Sox will leave winter meetings with pitching options


Sox will leave winter meetings with pitching options

DALLAS -- It seems highly unlikely that the Red Sox will leave Dallas Thursday with a notable pitching acquisition. Any trades or free agent signings will take place later, based on conversations that began here.

But if nothing else, the Red Sox are coming to recognize that they have some internal options with the pitchers already in the organization, giving them flexibility as they consider outside alternatives.

No fewer than four Red Sox pitchers -- Daniel Bard, Felix Doubront, Alfredo Aceves and Andrew Miller -- could contribute either out of the bullpen or as part of the rotation.

That's a lot of moving pieces and a lot of choices made available to new manager Bobby Valentine.

"It really helps," said GM Ben Cherington of the staff's versatility. "I think that's part of the reason those guys prepare for spring training as starters, to give them every chance to do it and to give us the flexibility this off-season and in spring training to make decisions and kind of read and react to what's going to help the team best."

As it is, every potential trade or signing forces the Red Sox to evaluate how it would impact others. If they're weighing a closer, they must ask: would this pitcher be better in this role than, say, Bard? Likewise, when considering a starter, they have to evaluate whether the pitcher in question represents an upgrade over their internal candidates.

"There are multiple variables," said Cherington. "You're lining up what the acquisition cost is for a hundred different alternatives, all different flavors and then what that would do to your current mix and how to align that.

"It's an assortment of issues that we're balancing, but it's really beneficial to have guys like Bard, Aceves, Miller, Doubront that can do both. It gives us options."

Celtics-Hawks preview: C' defense looks to keep up historic pace


Celtics-Hawks preview: C' defense looks to keep up historic pace

As the wins continue to pile up for the Boston Celtics, so does the praise and adulation from others throughout the league. 

It’s a double-edged sword if you think about it. 

Acknowledging how good the Celtics are, is indeed a sign of respect. 

But it also means Boston plays every game with a large target on its back unlike any of Brad Stevens’ previous Celtics teams. 

And that means every game they play, even those like tonight’s matchup at Atlanta where they will be heavily favored, are dangerous matchups.

Because for some teams, the next best thing to competing against the champ (Golden State) is facing the team with the best record who just knocked off the champ. 

That will be one of the dynamics at work tonight when the Celtics (14-2) kick off a three-game road trip against a trio of sub-.500 teams beginning with the Hawks (3-12).

Boston has shown tremendous focus and attention to detail during their 14-game winning streak. But in that span, the Celtics have never had a trio of teams right behind each other that struggled as much as the Hawks, the Miami Heat and the Dallas Mavericks have this season.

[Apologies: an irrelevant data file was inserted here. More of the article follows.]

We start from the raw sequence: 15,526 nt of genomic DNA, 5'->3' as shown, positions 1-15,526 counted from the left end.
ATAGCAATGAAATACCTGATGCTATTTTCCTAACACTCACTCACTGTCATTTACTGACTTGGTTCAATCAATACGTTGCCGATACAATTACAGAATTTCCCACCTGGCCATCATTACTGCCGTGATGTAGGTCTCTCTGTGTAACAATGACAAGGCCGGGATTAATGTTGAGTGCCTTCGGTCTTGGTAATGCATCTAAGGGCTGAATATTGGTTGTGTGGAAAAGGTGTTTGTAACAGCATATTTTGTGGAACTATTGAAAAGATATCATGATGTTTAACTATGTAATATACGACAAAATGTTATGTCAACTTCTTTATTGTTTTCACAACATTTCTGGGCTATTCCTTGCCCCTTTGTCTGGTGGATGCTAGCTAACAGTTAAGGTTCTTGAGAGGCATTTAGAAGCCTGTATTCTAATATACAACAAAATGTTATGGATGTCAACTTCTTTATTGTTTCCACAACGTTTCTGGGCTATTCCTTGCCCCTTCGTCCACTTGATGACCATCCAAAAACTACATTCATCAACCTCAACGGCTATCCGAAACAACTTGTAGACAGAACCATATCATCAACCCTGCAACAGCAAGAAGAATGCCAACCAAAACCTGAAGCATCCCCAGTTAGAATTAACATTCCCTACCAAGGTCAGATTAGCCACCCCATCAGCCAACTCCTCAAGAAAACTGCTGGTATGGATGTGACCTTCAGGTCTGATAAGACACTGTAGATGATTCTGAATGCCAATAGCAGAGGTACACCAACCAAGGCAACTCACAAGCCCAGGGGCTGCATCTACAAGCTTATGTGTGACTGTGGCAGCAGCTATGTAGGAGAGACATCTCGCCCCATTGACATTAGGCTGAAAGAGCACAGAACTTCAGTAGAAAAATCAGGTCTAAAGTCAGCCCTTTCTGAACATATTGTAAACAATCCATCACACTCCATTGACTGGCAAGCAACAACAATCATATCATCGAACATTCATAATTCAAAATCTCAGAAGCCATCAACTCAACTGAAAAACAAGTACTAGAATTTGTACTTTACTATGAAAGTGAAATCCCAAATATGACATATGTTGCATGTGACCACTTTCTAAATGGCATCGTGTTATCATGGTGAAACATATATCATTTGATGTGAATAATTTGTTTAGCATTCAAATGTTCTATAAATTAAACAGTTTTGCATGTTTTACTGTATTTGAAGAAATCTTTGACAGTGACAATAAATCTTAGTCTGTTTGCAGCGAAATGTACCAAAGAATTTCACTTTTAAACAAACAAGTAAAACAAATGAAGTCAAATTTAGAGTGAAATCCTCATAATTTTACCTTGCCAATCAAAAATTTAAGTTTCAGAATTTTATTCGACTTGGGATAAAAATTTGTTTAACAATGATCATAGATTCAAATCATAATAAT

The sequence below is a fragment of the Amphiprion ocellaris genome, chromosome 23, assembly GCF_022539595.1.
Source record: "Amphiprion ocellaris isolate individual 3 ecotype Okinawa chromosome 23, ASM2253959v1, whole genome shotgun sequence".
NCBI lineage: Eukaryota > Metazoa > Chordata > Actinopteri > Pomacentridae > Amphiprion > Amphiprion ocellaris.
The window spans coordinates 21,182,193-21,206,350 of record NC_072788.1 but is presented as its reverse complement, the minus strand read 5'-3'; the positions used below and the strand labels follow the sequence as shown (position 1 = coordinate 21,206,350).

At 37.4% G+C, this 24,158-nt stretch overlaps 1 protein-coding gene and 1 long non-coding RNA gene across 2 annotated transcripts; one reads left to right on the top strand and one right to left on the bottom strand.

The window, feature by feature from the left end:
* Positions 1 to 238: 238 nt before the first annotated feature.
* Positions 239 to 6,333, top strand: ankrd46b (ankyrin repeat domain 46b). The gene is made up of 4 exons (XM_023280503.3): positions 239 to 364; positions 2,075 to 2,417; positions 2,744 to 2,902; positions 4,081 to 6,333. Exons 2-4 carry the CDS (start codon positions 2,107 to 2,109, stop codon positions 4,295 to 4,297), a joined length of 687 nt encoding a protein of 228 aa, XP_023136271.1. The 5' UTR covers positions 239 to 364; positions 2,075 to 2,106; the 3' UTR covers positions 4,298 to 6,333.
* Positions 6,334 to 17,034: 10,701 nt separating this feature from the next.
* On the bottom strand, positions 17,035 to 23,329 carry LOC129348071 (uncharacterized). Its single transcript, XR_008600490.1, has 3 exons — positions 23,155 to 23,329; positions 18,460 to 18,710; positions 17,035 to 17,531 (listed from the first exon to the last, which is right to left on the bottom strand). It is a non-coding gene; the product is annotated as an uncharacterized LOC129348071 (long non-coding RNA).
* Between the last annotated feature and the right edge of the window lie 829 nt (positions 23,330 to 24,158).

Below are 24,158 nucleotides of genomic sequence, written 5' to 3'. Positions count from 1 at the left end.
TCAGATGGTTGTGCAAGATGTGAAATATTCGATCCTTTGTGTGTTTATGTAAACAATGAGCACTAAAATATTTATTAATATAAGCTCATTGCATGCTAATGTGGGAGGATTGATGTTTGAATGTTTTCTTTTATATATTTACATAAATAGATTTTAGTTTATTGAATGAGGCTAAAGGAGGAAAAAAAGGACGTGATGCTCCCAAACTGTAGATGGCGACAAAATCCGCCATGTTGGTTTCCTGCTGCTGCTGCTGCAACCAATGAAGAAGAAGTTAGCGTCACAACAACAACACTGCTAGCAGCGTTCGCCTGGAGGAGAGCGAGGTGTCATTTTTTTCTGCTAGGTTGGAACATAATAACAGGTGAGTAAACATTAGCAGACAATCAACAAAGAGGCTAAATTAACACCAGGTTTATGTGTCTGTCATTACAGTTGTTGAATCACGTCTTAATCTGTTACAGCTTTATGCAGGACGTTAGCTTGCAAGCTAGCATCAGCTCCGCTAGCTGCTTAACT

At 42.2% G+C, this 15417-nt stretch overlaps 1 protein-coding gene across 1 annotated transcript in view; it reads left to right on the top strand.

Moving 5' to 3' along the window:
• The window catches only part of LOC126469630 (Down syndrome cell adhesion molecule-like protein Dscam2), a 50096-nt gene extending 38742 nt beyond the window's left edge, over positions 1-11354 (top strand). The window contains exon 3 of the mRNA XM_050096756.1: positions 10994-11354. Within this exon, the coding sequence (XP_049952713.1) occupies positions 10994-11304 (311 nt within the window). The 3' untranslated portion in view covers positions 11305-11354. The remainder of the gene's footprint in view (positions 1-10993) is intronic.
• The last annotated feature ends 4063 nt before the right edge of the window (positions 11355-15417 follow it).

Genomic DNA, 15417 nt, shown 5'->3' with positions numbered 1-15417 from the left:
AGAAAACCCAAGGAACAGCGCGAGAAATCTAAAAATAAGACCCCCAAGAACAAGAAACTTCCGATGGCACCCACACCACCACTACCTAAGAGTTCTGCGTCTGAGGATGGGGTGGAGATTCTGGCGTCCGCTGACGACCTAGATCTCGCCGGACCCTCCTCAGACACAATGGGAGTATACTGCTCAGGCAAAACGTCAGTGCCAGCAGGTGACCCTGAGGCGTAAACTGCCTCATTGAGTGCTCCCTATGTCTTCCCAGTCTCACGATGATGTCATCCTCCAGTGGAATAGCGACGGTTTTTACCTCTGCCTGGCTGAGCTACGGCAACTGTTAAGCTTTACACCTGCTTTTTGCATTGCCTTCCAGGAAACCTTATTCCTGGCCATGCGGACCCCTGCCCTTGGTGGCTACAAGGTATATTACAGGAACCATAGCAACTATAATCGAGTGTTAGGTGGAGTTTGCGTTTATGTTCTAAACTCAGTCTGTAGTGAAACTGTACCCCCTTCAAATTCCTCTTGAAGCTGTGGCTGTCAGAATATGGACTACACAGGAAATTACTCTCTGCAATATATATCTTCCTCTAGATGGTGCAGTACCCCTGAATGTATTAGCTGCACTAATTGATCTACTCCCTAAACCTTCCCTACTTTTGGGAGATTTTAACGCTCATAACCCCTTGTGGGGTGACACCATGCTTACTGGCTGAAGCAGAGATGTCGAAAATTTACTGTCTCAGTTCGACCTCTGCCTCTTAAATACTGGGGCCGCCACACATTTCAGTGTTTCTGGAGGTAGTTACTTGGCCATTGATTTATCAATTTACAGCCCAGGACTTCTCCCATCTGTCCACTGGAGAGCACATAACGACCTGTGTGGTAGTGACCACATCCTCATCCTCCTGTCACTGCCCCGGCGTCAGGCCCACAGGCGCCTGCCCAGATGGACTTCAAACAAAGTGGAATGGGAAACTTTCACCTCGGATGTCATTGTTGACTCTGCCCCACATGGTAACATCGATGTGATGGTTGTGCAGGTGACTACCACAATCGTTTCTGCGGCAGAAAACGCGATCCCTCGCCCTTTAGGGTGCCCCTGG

Not including games played on Friday, Boston’s next three opponents are a combined 11-33. 

All three of those teams would love to be the one to knock off the Celtics, the kind of victory that could significantly shift the direction of their respective franchises from their current downward spin. 

Meanwhile, the Celtics will look to continue to play with the kind of defensive temperament that has catapulted them to the top of the NBA’s defensive standings in several categories. 

“The way they’re beating teams it ain’t pretty,” a league executive texted NBC Sports Boston. “But they win. Last I checked, that’s what matters most.”

And that success has to a large degree, put a bigger bullseye on the Celtics than ever. 

“Now that we have a reputation, I think everyone is coming for us,” said Boston’s Jaylen Brown. “Now we have to come play even harder, and I think we can do that. I think we are more than capable.”

Especially if they continue to defend at a level we haven’t seen in years. 

Boston has a league-best defensive rating of 95.4. A key component in Boston’s strong play defensively has been their ability to win the battle of the boards. They come into tonight’s game with a .530 rebounding percentage which is second in the league to Portland (.539).

And that defense, while praised for how it functions collectively, it also consists of some pretty good individual defenders as well. 

Among guards averaging at least 20 minutes per game, Boston has four players ranked among the top 10 in defensive rating (Marcus Smart, 93.5 defensive rating, 2nd); Jaylen Brown (93.6, 3rd); Terry Rozier (95.0, 5th) and Kyrie Irving (96.4, 8th). 

When you look at forwards, Brown headlines a trio of forwards that includes himself, Al Horford (94.2, 3rd) and Jayson Tatum (96.1, 7th). 

Aron Baynes has the best defensive rating (90.6) among centers, followed by Horford (94.2).

“Our guys are locked in and really trying and again we can really play some pretty ugly basketball at times,” Stevens said. “But I do think that we are competing which is really good.”